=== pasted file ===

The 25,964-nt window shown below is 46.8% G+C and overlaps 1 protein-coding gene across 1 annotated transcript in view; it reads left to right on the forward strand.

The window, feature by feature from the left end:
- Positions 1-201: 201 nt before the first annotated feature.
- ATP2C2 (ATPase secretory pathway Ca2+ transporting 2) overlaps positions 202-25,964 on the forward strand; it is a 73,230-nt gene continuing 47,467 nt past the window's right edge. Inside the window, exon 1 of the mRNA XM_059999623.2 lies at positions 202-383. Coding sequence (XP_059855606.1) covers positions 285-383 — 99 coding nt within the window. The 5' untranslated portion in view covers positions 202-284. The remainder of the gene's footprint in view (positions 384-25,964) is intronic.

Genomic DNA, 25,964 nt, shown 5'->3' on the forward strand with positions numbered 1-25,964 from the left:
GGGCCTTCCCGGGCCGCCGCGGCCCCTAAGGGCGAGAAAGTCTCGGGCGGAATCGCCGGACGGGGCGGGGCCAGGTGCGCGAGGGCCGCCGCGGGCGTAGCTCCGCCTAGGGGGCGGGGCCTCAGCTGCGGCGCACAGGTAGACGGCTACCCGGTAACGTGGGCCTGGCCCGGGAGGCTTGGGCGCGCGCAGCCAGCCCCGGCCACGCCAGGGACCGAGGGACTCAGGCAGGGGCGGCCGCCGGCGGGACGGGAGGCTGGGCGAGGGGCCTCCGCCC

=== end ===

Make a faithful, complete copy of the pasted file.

The 25,964-nt window shown below is 46.8% G+C and overlaps 1 protein-coding gene across 1 annotated transcript in view; it reads left to right on the forward strand.

The window, feature by feature from the left end:
- Positions 1-201: 201 nt before the first annotated feature.
- ATP2C2 (ATPase secretory pathway Ca2+ transporting 2) overlaps positions 202-25,964 on the forward strand; it is a 73,230-nt gene continuing 47,467 nt past the window's right edge. Inside the window, exon 1 of the mRNA XM_059999623.2 lies at positions 202-383. Coding sequence (XP_059855606.1) covers positions 285-383 — 99 coding nt within the window. The 5' untranslated portion in view covers positions 202-284. The remainder of the gene's footprint in view (positions 384-25,964) is intronic.

Genomic DNA, 25,964 nt, shown 5'->3' on the forward strand with positions numbered 1-25,964 from the left:
GGGCCTTCCCGGGCCGCCGCGGCCCCTAAGGGCGAGAAAGTCTCGGGCGGAATCGCCGGACGGGGCGGGGCCAGGTGCGCGAGGGCCGCCGCGGGCGTAGCTCCGCCTAGGGGGCGGGGCCTCAGCTGCGGCGCACAGGTAGACGGCTACCCGGTAACGTGGGCCTGGCCCGGGAGGCTTGGGCGCGCGCAGCCAGCCCCGGCCACGCCAGGGACCGAGGGACTCAGGCAGGGGCGGCCGCCGGCGGGACGGGAGGCTGGGCGAGGGGCCTCCGCCC